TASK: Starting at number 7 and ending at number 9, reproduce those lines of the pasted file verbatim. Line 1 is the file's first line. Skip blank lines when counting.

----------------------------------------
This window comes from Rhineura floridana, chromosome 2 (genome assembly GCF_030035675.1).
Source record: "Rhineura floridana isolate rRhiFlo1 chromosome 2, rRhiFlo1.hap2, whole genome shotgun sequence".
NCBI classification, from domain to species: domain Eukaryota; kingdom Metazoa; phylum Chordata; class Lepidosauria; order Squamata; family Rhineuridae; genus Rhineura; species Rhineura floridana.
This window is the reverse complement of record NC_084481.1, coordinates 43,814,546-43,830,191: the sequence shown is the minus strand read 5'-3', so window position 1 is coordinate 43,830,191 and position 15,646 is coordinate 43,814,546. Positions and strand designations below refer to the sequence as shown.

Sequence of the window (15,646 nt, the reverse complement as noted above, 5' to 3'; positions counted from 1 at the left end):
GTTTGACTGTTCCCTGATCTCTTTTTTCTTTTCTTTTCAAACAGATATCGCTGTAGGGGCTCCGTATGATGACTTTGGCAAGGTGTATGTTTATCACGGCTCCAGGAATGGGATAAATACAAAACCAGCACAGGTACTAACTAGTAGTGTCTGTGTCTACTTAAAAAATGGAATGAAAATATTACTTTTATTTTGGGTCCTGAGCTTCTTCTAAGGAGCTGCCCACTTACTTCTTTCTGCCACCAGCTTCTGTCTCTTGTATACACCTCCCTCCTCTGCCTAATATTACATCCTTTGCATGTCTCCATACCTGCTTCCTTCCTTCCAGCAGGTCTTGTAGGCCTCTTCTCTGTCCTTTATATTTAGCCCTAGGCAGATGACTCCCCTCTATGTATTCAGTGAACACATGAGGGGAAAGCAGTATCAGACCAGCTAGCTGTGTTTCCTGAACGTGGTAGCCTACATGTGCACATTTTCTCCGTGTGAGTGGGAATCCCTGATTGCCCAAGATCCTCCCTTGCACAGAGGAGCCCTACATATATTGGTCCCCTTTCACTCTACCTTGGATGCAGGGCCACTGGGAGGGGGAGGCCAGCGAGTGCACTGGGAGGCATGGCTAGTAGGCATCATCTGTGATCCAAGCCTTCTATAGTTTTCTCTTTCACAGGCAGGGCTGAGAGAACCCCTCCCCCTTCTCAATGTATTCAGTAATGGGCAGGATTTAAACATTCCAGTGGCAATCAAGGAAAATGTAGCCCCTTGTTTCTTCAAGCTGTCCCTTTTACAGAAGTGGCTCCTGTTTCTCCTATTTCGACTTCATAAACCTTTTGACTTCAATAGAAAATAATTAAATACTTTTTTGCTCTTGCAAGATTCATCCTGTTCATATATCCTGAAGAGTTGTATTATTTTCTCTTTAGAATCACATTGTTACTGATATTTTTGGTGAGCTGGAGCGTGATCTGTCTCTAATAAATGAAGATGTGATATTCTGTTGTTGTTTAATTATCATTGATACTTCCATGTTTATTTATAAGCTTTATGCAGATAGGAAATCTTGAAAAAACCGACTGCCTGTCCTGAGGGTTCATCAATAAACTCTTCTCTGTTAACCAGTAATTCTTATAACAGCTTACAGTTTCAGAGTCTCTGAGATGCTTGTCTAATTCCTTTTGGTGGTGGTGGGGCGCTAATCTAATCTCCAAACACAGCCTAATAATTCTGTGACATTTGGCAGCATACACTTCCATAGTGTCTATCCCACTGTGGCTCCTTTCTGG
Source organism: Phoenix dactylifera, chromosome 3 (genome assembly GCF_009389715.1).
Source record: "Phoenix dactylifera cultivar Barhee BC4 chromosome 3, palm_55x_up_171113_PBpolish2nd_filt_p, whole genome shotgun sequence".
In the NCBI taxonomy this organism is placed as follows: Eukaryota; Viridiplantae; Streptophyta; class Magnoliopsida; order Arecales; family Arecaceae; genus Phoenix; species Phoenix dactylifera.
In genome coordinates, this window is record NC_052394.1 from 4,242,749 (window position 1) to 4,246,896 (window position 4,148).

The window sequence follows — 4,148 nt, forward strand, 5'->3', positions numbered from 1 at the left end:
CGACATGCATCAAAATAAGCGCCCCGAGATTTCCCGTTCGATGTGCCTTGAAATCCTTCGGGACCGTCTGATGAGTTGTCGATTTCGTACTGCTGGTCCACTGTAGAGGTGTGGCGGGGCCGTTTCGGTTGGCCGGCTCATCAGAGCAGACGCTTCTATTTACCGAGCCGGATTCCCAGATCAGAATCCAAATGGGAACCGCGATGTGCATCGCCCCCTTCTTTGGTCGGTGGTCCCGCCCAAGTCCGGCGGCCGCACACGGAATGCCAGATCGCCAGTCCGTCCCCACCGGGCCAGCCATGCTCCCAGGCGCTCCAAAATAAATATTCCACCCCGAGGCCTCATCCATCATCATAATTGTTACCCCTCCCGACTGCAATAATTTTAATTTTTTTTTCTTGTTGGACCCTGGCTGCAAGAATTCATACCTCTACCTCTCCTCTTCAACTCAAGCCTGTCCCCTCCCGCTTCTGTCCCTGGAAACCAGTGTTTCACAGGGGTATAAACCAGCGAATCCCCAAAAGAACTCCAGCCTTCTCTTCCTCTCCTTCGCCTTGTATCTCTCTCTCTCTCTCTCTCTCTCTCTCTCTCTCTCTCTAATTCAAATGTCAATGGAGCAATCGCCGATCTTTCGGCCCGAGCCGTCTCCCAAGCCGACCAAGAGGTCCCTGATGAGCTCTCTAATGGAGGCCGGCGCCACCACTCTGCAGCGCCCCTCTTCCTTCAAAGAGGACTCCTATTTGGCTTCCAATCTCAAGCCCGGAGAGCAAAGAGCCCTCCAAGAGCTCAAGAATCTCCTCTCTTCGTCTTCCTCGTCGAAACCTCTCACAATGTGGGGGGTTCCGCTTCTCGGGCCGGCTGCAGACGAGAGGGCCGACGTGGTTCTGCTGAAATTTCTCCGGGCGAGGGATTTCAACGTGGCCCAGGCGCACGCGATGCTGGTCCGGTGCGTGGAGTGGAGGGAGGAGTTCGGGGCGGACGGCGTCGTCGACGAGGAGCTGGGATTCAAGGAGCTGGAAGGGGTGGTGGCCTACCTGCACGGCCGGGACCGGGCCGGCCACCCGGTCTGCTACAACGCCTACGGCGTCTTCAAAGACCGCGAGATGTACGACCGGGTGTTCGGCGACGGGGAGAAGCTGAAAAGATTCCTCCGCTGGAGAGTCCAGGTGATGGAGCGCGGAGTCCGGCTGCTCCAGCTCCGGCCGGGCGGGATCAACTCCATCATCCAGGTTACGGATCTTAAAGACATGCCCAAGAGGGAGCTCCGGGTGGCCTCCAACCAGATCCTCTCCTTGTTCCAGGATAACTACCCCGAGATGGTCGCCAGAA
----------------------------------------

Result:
Source organism: Phoenix dactylifera, chromosome 3 (genome assembly GCF_009389715.1).
Source record: "Phoenix dactylifera cultivar Barhee BC4 chromosome 3, palm_55x_up_171113_PBpolish2nd_filt_p, whole genome shotgun sequence".
In the NCBI taxonomy this organism is placed as follows: Eukaryota; Viridiplantae; Streptophyta; class Magnoliopsida; order Arecales; family Arecaceae; genus Phoenix; species Phoenix dactylifera.